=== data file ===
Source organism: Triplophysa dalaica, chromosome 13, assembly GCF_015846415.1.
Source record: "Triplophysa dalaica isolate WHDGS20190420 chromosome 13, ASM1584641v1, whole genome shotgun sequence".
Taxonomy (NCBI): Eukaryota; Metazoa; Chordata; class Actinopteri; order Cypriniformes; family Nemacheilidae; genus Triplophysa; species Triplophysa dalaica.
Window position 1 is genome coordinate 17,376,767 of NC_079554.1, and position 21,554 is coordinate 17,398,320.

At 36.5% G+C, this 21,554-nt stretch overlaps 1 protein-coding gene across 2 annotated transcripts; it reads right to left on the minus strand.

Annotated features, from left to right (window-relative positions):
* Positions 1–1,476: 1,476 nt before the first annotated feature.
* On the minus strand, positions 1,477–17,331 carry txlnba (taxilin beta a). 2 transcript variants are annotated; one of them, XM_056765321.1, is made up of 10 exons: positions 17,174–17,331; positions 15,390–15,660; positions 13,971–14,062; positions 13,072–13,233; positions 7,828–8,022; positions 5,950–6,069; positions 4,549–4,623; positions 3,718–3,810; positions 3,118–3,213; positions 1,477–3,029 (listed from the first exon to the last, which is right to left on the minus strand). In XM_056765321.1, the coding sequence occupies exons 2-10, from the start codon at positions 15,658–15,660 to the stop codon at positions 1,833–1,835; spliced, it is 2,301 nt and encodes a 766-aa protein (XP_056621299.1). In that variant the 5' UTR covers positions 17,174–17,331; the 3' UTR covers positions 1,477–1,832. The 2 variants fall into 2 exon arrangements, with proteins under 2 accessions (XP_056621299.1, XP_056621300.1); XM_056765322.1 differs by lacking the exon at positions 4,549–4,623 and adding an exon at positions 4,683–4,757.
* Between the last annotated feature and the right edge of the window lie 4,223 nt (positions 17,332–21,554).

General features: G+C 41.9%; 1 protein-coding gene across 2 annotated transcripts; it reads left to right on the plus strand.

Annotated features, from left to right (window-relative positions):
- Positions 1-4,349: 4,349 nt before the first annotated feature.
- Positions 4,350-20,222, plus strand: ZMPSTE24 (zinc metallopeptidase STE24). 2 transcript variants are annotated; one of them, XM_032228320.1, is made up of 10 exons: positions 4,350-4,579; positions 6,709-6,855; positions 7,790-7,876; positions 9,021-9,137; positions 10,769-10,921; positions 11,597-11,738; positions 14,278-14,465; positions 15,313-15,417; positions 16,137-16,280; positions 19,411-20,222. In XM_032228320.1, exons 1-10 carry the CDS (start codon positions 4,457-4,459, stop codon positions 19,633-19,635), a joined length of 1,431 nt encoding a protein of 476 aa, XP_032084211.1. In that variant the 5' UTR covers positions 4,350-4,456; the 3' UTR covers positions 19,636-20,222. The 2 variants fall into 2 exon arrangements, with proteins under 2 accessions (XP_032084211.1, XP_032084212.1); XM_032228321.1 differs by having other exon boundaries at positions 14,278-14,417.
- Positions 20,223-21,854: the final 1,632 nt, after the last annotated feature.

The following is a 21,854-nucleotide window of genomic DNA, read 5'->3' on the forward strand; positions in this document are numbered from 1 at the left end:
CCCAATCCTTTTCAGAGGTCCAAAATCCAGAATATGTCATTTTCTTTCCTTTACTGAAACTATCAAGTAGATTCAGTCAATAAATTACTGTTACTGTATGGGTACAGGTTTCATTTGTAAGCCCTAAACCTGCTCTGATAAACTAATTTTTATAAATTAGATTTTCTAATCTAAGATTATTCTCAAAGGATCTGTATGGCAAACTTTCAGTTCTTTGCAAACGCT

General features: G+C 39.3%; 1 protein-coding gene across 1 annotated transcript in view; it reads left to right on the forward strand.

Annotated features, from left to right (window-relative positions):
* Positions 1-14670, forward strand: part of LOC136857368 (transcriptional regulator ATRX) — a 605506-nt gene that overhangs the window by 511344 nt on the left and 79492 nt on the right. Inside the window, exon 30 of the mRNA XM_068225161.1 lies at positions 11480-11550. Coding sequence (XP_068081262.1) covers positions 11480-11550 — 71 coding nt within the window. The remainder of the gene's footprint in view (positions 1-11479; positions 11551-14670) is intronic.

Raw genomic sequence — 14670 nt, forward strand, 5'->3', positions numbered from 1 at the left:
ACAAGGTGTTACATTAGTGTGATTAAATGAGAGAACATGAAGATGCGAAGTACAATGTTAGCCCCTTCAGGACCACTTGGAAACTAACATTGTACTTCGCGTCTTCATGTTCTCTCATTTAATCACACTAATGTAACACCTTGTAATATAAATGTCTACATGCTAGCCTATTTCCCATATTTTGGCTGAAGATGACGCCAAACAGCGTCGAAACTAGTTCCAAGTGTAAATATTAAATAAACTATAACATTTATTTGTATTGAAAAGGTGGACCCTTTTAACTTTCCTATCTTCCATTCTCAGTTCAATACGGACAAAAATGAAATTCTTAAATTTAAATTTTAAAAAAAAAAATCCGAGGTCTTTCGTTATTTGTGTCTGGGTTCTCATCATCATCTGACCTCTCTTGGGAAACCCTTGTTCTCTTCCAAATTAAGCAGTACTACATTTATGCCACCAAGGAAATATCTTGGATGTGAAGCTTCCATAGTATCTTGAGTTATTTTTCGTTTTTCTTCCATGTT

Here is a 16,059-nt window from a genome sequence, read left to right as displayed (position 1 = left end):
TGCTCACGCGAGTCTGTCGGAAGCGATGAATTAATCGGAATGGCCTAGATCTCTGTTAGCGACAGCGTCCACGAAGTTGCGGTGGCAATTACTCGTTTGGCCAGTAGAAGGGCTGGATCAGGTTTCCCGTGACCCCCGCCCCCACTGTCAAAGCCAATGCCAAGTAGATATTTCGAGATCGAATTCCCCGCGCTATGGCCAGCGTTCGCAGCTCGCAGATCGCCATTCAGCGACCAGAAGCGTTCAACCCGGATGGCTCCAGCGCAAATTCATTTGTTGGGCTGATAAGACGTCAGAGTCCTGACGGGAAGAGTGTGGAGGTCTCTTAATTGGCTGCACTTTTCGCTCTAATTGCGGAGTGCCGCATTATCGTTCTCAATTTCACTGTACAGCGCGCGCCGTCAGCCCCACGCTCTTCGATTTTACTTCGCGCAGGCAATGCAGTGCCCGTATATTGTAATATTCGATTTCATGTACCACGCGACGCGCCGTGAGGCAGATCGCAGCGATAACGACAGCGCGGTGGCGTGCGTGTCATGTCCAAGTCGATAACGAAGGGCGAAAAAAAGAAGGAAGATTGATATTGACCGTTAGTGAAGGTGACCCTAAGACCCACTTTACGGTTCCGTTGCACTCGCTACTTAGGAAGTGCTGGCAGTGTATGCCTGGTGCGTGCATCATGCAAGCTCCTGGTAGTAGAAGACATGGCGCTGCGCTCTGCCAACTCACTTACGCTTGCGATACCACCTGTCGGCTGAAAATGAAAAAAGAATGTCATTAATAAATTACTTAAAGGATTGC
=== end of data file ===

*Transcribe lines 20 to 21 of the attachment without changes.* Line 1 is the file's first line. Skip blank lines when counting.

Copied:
Raw genomic sequence — 14670 nt, forward strand, 5'->3', positions numbered from 1 at the left:
ACAAGGTGTTACATTAGTGTGATTAAATGAGAGAACATGAAGATGCGAAGTACAATGTTAGCCCCTTCAGGACCACTTGGAAACTAACATTGTACTTCGCGTCTTCATGTTCTCTCATTTAATCACACTAATGTAACACCTTGTAATATAAATGTCTACATGCTAGCCTATTTCCCATATTTTGGCTGAAGATGACGCCAAACAGCGTCGAAACTAGTTCCAAGTGTAAATATTAAATAAACTATAACATTTATTTGTATTGAAAAGGTGGACCCTTTTAACTTTCCTATCTTCCATTCTCAGTTCAATACGGACAAAAATGAAATTCTTAAATTTAAATTTTAAAAAAAAAAATCCGAGGTCTTTCGTTATTTGTGTCTGGGTTCTCATCATCATCTGACCTCTCTTGGGAAACCCTTGTTCTCTTCCAAATTAAGCAGTACTACATTTATGCCACCAAGGAAATATCTTGGATGTGAAGCTTCCATAGTATCTTGAGTTATTTTTCGTTTTTCTTCCATGTT